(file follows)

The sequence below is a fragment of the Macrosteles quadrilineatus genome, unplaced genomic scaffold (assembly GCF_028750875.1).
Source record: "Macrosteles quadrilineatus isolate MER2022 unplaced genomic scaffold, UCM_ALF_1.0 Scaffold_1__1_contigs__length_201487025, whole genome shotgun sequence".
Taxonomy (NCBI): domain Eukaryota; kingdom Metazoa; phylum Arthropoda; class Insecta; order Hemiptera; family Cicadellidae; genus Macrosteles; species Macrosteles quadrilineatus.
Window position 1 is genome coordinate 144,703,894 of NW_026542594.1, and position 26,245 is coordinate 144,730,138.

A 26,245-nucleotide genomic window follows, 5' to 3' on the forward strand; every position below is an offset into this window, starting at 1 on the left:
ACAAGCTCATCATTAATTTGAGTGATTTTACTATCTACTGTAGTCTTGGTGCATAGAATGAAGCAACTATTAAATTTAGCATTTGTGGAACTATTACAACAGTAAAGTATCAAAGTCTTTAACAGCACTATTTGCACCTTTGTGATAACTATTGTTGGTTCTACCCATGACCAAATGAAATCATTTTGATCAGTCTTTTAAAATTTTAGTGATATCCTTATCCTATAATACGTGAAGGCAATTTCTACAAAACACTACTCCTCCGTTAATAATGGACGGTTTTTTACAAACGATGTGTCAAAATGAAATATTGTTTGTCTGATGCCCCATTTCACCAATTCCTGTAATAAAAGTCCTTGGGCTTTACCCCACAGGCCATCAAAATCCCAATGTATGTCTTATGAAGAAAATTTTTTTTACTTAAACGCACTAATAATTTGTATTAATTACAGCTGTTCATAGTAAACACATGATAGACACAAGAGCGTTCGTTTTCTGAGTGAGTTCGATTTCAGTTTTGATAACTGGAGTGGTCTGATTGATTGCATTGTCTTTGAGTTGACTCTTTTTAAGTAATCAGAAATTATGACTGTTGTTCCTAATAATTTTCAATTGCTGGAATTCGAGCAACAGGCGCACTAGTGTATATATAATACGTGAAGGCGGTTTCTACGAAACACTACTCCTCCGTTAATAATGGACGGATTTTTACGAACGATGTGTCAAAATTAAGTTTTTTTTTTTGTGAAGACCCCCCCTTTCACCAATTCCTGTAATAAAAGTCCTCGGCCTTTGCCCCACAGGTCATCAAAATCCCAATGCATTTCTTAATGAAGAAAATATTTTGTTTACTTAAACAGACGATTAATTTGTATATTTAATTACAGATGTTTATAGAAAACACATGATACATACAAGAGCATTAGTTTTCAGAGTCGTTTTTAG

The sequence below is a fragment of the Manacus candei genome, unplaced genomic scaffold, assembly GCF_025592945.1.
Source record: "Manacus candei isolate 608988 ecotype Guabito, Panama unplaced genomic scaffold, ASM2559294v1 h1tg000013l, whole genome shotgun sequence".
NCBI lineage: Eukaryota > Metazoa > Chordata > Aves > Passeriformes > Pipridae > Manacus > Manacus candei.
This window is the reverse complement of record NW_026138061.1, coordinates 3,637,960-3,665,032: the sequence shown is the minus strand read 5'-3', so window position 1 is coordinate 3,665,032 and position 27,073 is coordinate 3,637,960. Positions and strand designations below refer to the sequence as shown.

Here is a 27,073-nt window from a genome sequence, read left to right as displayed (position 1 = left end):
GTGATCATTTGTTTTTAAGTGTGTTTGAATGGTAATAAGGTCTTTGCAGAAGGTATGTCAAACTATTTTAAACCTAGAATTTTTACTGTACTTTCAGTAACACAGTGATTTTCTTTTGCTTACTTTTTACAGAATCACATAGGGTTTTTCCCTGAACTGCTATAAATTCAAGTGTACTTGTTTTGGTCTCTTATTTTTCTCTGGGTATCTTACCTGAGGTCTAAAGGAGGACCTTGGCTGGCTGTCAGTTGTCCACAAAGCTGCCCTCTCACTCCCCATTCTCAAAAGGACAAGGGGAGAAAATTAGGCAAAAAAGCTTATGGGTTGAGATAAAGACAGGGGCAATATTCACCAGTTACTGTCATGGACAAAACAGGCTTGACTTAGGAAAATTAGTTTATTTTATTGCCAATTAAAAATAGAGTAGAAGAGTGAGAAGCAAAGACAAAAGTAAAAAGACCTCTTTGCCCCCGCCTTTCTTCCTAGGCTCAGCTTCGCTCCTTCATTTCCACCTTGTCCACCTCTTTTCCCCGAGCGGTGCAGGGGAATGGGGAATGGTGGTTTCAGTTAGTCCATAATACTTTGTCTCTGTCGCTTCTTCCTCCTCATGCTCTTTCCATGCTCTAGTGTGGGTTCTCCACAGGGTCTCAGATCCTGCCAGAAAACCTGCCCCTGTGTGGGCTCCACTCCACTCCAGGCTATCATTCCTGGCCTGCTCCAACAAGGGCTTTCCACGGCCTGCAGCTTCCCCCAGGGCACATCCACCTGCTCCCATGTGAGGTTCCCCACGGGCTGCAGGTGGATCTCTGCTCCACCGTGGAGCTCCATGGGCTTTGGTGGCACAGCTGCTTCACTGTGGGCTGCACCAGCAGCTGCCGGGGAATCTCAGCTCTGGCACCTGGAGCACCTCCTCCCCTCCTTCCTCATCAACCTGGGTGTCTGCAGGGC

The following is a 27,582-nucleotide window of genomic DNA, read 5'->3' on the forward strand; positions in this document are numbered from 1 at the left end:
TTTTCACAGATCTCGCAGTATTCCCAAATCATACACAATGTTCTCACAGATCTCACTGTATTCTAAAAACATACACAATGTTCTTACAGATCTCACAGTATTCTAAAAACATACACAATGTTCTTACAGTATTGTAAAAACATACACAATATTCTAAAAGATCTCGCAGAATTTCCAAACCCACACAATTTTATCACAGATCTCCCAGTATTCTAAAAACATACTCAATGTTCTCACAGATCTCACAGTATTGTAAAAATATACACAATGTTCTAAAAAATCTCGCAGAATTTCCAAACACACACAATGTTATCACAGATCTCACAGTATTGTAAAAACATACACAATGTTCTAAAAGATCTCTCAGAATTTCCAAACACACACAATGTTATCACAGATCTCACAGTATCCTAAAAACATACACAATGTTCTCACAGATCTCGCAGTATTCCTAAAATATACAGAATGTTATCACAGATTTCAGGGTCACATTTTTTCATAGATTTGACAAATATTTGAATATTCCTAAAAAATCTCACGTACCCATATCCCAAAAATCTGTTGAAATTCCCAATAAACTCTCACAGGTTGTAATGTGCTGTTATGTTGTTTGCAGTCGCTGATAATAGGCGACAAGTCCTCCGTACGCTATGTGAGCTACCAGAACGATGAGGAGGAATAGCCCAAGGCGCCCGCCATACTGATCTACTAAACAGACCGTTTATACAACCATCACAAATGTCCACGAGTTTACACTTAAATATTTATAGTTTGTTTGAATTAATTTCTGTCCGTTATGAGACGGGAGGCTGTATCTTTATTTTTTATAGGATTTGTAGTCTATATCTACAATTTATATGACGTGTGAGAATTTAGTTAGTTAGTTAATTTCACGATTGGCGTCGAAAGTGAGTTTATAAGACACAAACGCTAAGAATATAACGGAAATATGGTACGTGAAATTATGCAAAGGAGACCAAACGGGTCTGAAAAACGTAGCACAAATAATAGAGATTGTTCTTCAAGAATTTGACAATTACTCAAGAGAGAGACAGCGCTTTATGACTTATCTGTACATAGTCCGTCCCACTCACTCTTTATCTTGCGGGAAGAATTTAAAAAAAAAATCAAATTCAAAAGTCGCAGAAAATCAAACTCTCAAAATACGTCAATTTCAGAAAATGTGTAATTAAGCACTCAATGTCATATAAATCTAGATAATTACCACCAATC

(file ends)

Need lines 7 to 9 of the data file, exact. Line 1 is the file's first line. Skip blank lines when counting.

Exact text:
The sequence below is a fragment of the Manacus candei genome, unplaced genomic scaffold, assembly GCF_025592945.1.
Source record: "Manacus candei isolate 608988 ecotype Guabito, Panama unplaced genomic scaffold, ASM2559294v1 h1tg000013l, whole genome shotgun sequence".
NCBI lineage: Eukaryota > Metazoa > Chordata > Aves > Passeriformes > Pipridae > Manacus > Manacus candei.